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2015: Reasons to be fearful

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Feeling gloomy? Here's ten reasons to batten down the hatches in 2015.

If you prefer to look on the gloomy side, here are some reasons to be nervous about your financial prospects in 2015.

1) Geopolitical tension – Russia is looking troubled. It is burning through its foreign exchange reserves while the oil price – on which its economy is dependent – is falling, with OPEC apparently unwilling to support it. There is ongoing tension in the Middle East. This is exactly the type of problem that gets stock markets very nervous.

2) The General Election – the UK goes to the polls in 2015 and it is extremely difficult to predict who will be the winner. In practice, there is unlikely to be an outright winner and the balance of power may lie with anyone from the Liberal Democrats to UKIP. This creates significant uncertainty and may put pressure on sterling.

3) The lack of recovery in some major countries – for the time being at least, Europe has shown only tentative signs of recovery and Japan not at all. Six years on from the financial crisis, central banks are still looking to quantitative easing to shore up their flagging economies. These are major players on the world economic stage and their weakness could create problems.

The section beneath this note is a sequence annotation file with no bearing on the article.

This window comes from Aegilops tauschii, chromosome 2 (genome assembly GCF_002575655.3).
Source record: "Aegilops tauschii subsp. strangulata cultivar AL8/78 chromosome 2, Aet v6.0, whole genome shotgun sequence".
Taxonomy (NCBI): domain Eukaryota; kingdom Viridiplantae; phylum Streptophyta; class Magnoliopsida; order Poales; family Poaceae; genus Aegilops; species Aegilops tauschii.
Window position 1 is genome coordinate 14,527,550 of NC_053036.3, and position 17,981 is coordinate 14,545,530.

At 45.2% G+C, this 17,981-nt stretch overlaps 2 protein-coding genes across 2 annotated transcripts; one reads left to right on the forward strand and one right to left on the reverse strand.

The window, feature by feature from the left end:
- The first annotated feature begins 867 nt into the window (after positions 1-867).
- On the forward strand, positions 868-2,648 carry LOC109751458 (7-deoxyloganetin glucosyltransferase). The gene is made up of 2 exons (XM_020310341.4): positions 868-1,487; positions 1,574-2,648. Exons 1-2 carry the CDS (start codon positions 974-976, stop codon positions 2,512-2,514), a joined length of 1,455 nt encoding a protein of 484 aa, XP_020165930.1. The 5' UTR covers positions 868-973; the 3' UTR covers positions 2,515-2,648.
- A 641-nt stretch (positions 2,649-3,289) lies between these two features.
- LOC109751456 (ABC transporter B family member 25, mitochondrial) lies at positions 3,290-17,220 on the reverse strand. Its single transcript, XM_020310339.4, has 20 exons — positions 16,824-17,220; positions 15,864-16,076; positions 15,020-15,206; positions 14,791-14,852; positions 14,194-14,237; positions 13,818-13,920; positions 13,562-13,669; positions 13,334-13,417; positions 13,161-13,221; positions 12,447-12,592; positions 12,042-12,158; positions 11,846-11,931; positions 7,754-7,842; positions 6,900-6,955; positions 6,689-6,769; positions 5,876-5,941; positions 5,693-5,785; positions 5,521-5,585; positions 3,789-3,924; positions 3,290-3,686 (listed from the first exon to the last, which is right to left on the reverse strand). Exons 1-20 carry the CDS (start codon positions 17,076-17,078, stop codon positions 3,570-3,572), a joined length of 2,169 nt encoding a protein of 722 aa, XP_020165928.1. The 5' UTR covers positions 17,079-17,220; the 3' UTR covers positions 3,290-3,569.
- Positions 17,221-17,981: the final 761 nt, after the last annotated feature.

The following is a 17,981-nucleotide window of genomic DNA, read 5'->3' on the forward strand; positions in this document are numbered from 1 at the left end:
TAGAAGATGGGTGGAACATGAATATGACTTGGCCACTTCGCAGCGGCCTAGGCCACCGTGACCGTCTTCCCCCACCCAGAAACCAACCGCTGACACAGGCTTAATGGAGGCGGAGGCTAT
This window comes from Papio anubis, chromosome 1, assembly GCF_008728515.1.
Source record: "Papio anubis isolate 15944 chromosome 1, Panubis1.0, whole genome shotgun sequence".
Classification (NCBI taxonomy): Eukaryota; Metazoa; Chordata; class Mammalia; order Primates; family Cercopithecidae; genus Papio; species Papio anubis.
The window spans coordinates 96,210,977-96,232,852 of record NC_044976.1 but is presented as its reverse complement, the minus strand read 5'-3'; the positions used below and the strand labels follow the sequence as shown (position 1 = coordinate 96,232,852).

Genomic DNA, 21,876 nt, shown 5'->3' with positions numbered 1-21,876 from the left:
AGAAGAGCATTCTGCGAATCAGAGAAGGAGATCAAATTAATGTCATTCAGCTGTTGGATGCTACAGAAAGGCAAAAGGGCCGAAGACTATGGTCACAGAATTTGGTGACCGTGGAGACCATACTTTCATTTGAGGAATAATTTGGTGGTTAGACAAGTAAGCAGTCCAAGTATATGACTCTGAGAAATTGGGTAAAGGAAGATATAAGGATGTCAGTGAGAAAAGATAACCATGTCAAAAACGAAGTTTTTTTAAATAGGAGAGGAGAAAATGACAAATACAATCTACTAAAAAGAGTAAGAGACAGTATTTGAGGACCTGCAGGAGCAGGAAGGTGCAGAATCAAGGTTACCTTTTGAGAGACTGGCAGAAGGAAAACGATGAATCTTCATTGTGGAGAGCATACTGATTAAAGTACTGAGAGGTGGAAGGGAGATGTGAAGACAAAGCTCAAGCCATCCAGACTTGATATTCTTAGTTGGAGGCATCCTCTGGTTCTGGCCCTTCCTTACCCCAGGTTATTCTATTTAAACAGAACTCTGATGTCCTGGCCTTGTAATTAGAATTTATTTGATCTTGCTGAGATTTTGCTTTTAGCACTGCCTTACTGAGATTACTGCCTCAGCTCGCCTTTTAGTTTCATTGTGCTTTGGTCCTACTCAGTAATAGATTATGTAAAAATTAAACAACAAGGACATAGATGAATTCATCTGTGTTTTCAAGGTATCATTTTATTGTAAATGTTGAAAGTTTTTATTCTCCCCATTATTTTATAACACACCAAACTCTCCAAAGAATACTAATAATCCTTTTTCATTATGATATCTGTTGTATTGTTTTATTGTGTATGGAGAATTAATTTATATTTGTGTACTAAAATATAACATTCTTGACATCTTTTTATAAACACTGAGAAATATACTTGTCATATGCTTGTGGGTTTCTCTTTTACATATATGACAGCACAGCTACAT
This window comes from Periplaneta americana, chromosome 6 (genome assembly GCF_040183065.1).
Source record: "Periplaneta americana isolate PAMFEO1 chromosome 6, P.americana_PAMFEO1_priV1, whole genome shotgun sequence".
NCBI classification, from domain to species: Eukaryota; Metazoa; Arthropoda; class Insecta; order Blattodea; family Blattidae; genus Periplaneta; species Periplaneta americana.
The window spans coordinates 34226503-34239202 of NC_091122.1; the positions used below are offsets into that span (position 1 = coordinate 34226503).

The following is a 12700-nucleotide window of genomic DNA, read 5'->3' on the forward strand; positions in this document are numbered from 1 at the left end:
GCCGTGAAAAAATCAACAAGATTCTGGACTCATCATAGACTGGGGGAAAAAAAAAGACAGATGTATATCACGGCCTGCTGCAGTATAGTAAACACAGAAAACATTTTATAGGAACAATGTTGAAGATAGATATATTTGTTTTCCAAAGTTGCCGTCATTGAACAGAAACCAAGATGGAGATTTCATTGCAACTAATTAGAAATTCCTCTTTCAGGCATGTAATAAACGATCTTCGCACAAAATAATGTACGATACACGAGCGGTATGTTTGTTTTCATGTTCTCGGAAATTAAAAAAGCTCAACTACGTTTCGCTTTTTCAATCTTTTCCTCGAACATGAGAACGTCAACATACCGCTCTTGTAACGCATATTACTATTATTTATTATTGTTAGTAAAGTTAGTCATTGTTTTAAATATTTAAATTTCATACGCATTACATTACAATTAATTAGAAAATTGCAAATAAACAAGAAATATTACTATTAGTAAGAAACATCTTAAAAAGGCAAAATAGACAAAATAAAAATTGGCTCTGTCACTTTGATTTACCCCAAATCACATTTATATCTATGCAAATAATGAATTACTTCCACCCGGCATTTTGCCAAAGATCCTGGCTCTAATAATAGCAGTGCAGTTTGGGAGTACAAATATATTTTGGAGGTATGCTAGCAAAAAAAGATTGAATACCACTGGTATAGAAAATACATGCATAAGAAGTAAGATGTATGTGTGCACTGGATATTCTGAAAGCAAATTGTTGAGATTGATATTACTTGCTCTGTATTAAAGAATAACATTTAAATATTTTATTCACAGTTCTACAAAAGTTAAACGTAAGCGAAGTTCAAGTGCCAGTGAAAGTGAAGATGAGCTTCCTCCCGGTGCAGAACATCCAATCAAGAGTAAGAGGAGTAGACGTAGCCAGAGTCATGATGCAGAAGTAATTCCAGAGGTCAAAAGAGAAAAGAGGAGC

4) Interest rate rises in the US – the consensus now appears to be for an interest rate rise in the second half of next year. This is unlikely to have a significant effect on consumers – interest rate rises will be gradual and limited – but it may create significant disruption in the bond market, which may have knock-on effects elsewhere.

5) Tensions in the Eurozone – The Greek elections have seen the anti-bailout left-wing Syriza party ahead in the polls. After some time believing that a Eurozone break up was no longer a threat, the rise of radical parties across Europe has once again demonstrated that this is a possibility.

6) Stock and bond markets are, in aggregate, expensive – in general, if it’s considered ‘safe’ and it pays an income – think government bonds, or solid dividend paying companies – it is very expensive. The cheaper parts of the market tend to be those in which no-one would want to invest – commodities, Russia.

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